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Do I Need An Attorney To Make A Will On Long Island?

by Albert Gurevich on December 15, 2014

Could Doing Your Own Will Cost Your Beneficiaries?

If you look up estate planning online, you can find almost countless resources on all of the ways that you can write your own will in order to save yourself some legal fees. The parties behind these resources try to convince the customer that DIY when it comes to estate planning is perfectly fine and it is not something where an attorney is actually needed. This really is not the case and, in order to make sure that your wishes are followed and to eliminate the chances of someone trying to contest your will, you should hire a Long Island estate attorney to deal with every aspect of your estate plan.

There is much that goes in to a will to make sure that it is valid in New York. Basically, a will in New York must be written, signed by you in front of two witnesses or, if you aren’t able to sign yourself for some reason, direct someone (who is not a witness) to sign for you. The two witnesses, both of whom should be over the age of 18, must also sign and put their address on the will.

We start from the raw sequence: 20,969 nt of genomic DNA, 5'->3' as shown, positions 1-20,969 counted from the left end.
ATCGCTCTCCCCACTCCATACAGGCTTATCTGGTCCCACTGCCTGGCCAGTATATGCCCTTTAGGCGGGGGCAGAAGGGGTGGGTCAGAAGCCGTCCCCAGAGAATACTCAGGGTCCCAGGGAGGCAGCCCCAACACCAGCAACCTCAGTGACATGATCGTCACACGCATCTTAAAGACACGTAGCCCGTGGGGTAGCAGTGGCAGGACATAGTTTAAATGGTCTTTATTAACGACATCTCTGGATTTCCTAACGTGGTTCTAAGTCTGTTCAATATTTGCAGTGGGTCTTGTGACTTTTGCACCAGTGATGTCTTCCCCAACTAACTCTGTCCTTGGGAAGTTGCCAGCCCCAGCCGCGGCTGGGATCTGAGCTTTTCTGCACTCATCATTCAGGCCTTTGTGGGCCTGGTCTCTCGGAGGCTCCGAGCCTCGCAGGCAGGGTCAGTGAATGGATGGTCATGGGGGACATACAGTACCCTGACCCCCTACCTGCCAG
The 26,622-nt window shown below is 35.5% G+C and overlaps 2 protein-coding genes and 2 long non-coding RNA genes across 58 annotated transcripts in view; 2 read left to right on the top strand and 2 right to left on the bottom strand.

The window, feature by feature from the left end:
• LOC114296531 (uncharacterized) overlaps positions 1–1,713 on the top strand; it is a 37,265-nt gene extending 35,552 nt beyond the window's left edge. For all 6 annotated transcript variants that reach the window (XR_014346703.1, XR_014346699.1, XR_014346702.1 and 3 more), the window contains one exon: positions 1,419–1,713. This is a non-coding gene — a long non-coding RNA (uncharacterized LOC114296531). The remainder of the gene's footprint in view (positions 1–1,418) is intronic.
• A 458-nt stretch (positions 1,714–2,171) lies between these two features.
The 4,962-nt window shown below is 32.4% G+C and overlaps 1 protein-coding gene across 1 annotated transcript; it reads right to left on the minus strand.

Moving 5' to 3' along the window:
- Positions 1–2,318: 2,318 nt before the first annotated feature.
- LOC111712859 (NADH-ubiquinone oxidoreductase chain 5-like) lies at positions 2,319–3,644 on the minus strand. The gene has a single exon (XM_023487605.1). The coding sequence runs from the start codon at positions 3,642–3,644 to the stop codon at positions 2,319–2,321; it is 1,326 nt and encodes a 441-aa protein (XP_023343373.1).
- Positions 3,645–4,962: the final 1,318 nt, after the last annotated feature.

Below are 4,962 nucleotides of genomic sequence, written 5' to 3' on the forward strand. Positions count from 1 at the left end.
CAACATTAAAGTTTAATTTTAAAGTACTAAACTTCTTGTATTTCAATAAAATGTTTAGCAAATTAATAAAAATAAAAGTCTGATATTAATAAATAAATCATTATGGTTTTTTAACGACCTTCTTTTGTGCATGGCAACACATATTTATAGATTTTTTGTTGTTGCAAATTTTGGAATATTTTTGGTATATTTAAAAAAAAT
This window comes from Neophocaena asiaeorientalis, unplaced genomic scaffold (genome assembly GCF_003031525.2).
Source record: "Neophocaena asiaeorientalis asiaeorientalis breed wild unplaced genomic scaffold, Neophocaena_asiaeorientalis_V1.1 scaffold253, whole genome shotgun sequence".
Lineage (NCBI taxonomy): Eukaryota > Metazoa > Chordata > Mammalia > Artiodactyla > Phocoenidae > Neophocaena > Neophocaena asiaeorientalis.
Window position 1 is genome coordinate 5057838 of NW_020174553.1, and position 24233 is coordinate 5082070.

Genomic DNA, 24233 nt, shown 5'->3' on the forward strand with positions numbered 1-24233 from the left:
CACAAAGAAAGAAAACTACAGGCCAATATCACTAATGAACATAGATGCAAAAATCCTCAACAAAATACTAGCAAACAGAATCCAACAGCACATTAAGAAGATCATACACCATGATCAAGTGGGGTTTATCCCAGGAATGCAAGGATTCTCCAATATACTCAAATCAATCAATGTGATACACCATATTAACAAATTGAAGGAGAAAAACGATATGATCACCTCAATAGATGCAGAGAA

There are other things that must be taken into account also when it comes to the will itself that go beyond just the minimal legal requirements, however. Usually, Long Island estate attorneys will have the witnesses sign an affidavit that the testator signed the will and that the person signing the will was competent to do so. Having these affidavits are important because if the will is contested on the grounds of competence, fraud or something similar, and the witnesses cannot be found, this would be a sworn statement as to capacity and identity which can be used as evidence.

Besides simply making sure all of the paperwork was done properly, the attorney will also make sure that the will is executed in a way that would make it more difficult for the will to be contested. For one, the attorney will make sure that the witnesses are proper by making sure that they do not have an interest in the will and are reliable. The attorney will also make sure that the will is executed properly so that it cannot be overturned on a technical issue of some sort. Finally, if there is the possibility that a will can be contested for reasons of you possibly not being competent or that you are being unduly influenced, an attorney could also make sure that steps are taken to document this isn’t the case.